Goodreads helps you keep track of books you want to read.
Start by marking “Badyl na katowski wór (Flavia de Luce, #2)” as Want to Read:
Badyl na katowski wór (Flavia de Luce, #2)
Enlarge cover
Rate this book
Clear rating
Open Preview

Badyl na katowski wór (Flavia de Luce #2)

3.99  ·  Rating Details ·  35,224 Ratings  ·  4,292 Reviews
Czy mordercze lato w bukolicznym Bishop's Lacey dobiegło końca? Kogóż to pochowano na wiejskim cmentarzu przy kościółku św. Tankreda? Czy Flawia zmartwychwstała?

Wydarzył się cud! Do Bishop's Lacey zjechało rozklekotanym austinem Zaczarowane królestwo samego Ruperta Porsona! Tego Ruperta Porsona, który wraz z Wiewiórką Snoddym występuje w telewizji. Jaka szkoda, że Flawia n
Paperback, 364 pages
Published June 2010 by Wydawnictwo "Vesper" (first published 2010)
More Details... edit details

Friend Reviews

To see what your friends thought of this book, please sign up.

Reader Q&A

To ask other readers questions about Badyl na katowski wór, please sign up.

Popular Answered Questions

Darlene They can be read out of order. This is the first book that I have read in the series and I am getting a feel for the story and characters.
This book is not yet featured on Listopia. Add this book to your favorite list »

Community Reviews

(showing 1-30)
filter  |  sort: default (?)  |  Rating Details
Jeanette  "Astute Crabbist"
I see I'm not the only one unthrilled by this second book. There are no spoilers in what follows, but if you loved the first one and are excited for this one, read no further. Or if you do, don't complain to me that I killed your joy.

This story meandered way too much to keep my interest, and I thought the plot was dreadfully thin. Lots of window dressing and trying too hard to be cute. It felt very much like a 70-something-year-old man trying to sound like an 11-year-old girl. And of course, th
Richard Derus
Oct 29, 2011 Richard Derus rated it really liked it  ·  review of another edition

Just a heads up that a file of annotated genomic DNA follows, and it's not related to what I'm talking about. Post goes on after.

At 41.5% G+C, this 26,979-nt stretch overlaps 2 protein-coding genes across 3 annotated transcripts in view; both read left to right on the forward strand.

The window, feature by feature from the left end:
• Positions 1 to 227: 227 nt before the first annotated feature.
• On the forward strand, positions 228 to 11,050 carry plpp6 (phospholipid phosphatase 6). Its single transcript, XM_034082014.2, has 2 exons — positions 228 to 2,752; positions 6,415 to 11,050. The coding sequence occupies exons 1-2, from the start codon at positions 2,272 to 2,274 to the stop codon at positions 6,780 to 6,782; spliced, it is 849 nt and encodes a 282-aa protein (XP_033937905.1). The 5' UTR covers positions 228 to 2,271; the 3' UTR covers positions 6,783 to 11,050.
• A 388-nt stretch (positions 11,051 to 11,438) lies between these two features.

These are cute, cute, cute books! I don't buy it, a kid being this kind of smart, but I don't care. The plot's a little on the thin side, but I don't care. The fun of these books is the delightful fantasy of Eng-er-land post-WWII seen through the eyes of eleven-year-old Flavia, daughter of decayed privilege.

The murdered man, a puppeteer/drug dealer, *richly* deserved killing, which always makes a mystery more fun for me. His relict, of sorts, is of course a suspect, but her Delicate Condition (w
Jeffrey Keeten
Nov 08, 2011 Jeffrey Keeten rated it it was amazing  ·  review of another edition
I can't really explain it, but I really like this series. I don't read books like this and yet here I am with book two under my belt and looking forward to book three. I actually liked this book better than the first book The Sweetness at the Bottom of the Pie. I was talked into reading the first book, and prejudged the book which it took 3/4 of the book to convince me that I really was having a good time. With book two I picked it up already convinced I would like it and I wasn't disappointed. ...more
May 09, 2010 Heather rated it really liked it  ·  review of another edition
The Weed That Strings the Hangman's Bag picks up a little more than a month after The Sweetness at the Bottom of the Pie leaves off, so it was good to read them consecutively. It's summer in Bishop's Lacey, the little village outside of which eleven-year-old Flavia de Luce lives with her father and two older sisters in the old family manor, Buckshaw. Flavia's relaxing in the churchyard when she sees that she has company: it turns out that the van of a famous puppeteer, Rupert Porson, has broken ...more
Feb 12, 2016 Carolyn rated it really liked it  ·  review of another edition
I love this series, especially the feisty 11 year old Flavia deLuce at the centre of it all. England in the 1950s must have been a golden time for childhood. Flavia is left totally alone to roam the countryside on her bike, visit whoever she wants and poke her nose in wherever she wants. Of course things might be different if her mother hadn't died at her birth and it was left to her distant father and two hateful sisters (who Flavia may end up poisoning before the series ends) to bring her up. ...more
Mord är ingen barnlek (The Weed That Strings the Hangman's Bag), book 2 in the Flavia de Luce series.

Delightful! That's is precisely what this book is. Just a delightful story with the precocious Flavia de Luce. This time is she trying to find out who killed the famous puppeteer Rupert Porson and she does her usually way, by being curious, listening to gossip and putting two and two together. And, thinking of ways of killing people with poisons..especially her sisters.

Flavia de Luce is such a w
The Weed That Strings the Hangman's Bag is the 2nd book in the Flavia De Luce series. I liked the novel less than the first one as I could not connect with the characters in the beginning and I was a little bit annoyed by Flavia. That changed soon enough and the book became entertaining, as I was expecting.